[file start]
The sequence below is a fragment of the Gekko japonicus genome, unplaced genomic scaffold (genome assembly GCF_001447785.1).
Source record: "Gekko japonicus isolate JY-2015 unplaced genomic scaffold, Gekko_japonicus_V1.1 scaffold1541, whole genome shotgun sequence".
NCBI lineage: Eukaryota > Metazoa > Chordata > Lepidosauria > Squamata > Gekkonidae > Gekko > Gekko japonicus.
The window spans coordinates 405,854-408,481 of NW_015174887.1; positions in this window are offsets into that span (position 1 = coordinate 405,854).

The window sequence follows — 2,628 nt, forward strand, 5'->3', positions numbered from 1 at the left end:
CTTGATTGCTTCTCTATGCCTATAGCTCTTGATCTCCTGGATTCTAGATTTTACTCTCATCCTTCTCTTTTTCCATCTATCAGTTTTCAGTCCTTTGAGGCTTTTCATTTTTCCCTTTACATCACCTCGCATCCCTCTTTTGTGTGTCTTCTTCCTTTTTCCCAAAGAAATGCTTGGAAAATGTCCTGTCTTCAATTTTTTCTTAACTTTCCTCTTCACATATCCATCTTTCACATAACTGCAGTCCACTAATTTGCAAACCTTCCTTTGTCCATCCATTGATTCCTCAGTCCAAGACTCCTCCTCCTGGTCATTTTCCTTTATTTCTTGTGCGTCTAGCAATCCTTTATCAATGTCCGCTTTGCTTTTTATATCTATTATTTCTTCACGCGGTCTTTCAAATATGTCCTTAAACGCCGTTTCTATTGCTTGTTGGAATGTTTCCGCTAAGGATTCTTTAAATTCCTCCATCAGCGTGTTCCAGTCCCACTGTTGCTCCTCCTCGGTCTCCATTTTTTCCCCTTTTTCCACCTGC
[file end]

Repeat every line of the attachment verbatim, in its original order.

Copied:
The sequence below is a fragment of the Gekko japonicus genome, unplaced genomic scaffold (genome assembly GCF_001447785.1).
Source record: "Gekko japonicus isolate JY-2015 unplaced genomic scaffold, Gekko_japonicus_V1.1 scaffold1541, whole genome shotgun sequence".
NCBI lineage: Eukaryota > Metazoa > Chordata > Lepidosauria > Squamata > Gekkonidae > Gekko > Gekko japonicus.
The window spans coordinates 405,854-408,481 of NW_015174887.1; positions in this window are offsets into that span (position 1 = coordinate 405,854).

The window sequence follows — 2,628 nt, forward strand, 5'->3', positions numbered from 1 at the left end:
CTTGATTGCTTCTCTATGCCTATAGCTCTTGATCTCCTGGATTCTAGATTTTACTCTCATCCTTCTCTTTTTCCATCTATCAGTTTTCAGTCCTTTGAGGCTTTTCATTTTTCCCTTTACATCACCTCGCATCCCTCTTTTGTGTGTCTTCTTCCTTTTTCCCAAAGAAATGCTTGGAAAATGTCCTGTCTTCAATTTTTTCTTAACTTTCCTCTTCACATATCCATCTTTCACATAACTGCAGTCCACTAATTTGCAAACCTTCCTTTGTCCATCCATTGATTCCTCAGTCCAAGACTCCTCCTCCTGGTCATTTTCCTTTATTTCTTGTGCGTCTAGCAATCCTTTATCAATGTCCGCTTTGCTTTTTATATCTATTATTTCTTCACGCGGTCTTTCAAATATGTCCTTAAACGCCGTTTCTATTGCTTGTTGGAATGTTTCCGCTAAGGATTCTTTAAATTCCTCCATCAGCGTGTTCCAGTCCCACTGTTGCTCCTCCTCGGTCTCCATTTTTTCCCCTTTTTCCACCTGC